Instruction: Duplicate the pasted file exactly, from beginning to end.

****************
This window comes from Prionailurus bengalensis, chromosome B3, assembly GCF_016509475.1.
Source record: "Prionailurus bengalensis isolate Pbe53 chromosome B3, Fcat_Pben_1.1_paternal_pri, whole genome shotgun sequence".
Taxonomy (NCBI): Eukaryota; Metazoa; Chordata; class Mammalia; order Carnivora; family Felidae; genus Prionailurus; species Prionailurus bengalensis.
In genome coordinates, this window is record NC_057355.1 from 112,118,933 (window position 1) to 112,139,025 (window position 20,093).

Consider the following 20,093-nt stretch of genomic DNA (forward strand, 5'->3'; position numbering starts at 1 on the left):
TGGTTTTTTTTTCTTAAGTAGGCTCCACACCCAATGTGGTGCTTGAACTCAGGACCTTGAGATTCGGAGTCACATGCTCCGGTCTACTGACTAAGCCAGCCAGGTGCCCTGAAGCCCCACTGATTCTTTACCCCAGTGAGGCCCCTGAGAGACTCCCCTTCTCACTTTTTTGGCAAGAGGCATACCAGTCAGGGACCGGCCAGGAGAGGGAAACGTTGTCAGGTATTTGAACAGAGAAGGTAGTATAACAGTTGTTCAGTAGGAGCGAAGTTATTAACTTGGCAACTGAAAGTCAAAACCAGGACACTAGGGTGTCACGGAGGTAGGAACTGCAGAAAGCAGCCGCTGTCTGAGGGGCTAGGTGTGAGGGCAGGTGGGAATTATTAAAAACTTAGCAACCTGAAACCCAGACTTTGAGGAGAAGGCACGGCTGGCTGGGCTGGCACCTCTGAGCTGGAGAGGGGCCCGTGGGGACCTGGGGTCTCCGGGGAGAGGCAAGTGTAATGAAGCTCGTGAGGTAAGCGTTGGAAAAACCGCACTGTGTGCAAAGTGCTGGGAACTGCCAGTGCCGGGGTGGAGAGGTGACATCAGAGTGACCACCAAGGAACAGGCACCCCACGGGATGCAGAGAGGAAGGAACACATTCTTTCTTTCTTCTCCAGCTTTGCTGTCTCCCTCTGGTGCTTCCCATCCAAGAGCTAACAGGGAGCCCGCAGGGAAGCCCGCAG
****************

This window comes from Prionailurus bengalensis, chromosome B3, assembly GCF_016509475.1.
Source record: "Prionailurus bengalensis isolate Pbe53 chromosome B3, Fcat_Pben_1.1_paternal_pri, whole genome shotgun sequence".
Taxonomy (NCBI): Eukaryota; Metazoa; Chordata; class Mammalia; order Carnivora; family Felidae; genus Prionailurus; species Prionailurus bengalensis.
In genome coordinates, this window is record NC_057355.1 from 112,118,933 (window position 1) to 112,139,025 (window position 20,093).

Consider the following 20,093-nt stretch of genomic DNA (forward strand, 5'->3'; position numbering starts at 1 on the left):
TGGTTTTTTTTTCTTAAGTAGGCTCCACACCCAATGTGGTGCTTGAACTCAGGACCTTGAGATTCGGAGTCACATGCTCCGGTCTACTGACTAAGCCAGCCAGGTGCCCTGAAGCCCCACTGATTCTTTACCCCAGTGAGGCCCCTGAGAGACTCCCCTTCTCACTTTTTTGGCAAGAGGCATACCAGTCAGGGACCGGCCAGGAGAGGGAAACGTTGTCAGGTATTTGAACAGAGAAGGTAGTATAACAGTTGTTCAGTAGGAGCGAAGTTATTAACTTGGCAACTGAAAGTCAAAACCAGGACACTAGGGTGTCACGGAGGTAGGAACTGCAGAAAGCAGCCGCTGTCTGAGGGGCTAGGTGTGAGGGCAGGTGGGAATTATTAAAAACTTAGCAACCTGAAACCCAGACTTTGAGGAGAAGGCACGGCTGGCTGGGCTGGCACCTCTGAGCTGGAGAGGGGCCCGTGGGGACCTGGGGTCTCCGGGGAGAGGCAAGTGTAATGAAGCTCGTGAGGTAAGCGTTGGAAAAACCGCACTGTGTGCAAAGTGCTGGGAACTGCCAGTGCCGGGGTGGAGAGGTGACATCAGAGTGACCACCAAGGAACAGGCACCCCACGGGATGCAGAGAGGAAGGAACACATTCTTTCTTTCTTCTCCAGCTTTGCTGTCTCCCTCTGGTGCTTCCCATCCAAGAGCTAACAGGGAGCCCGCAGGGAAGCCCGCAG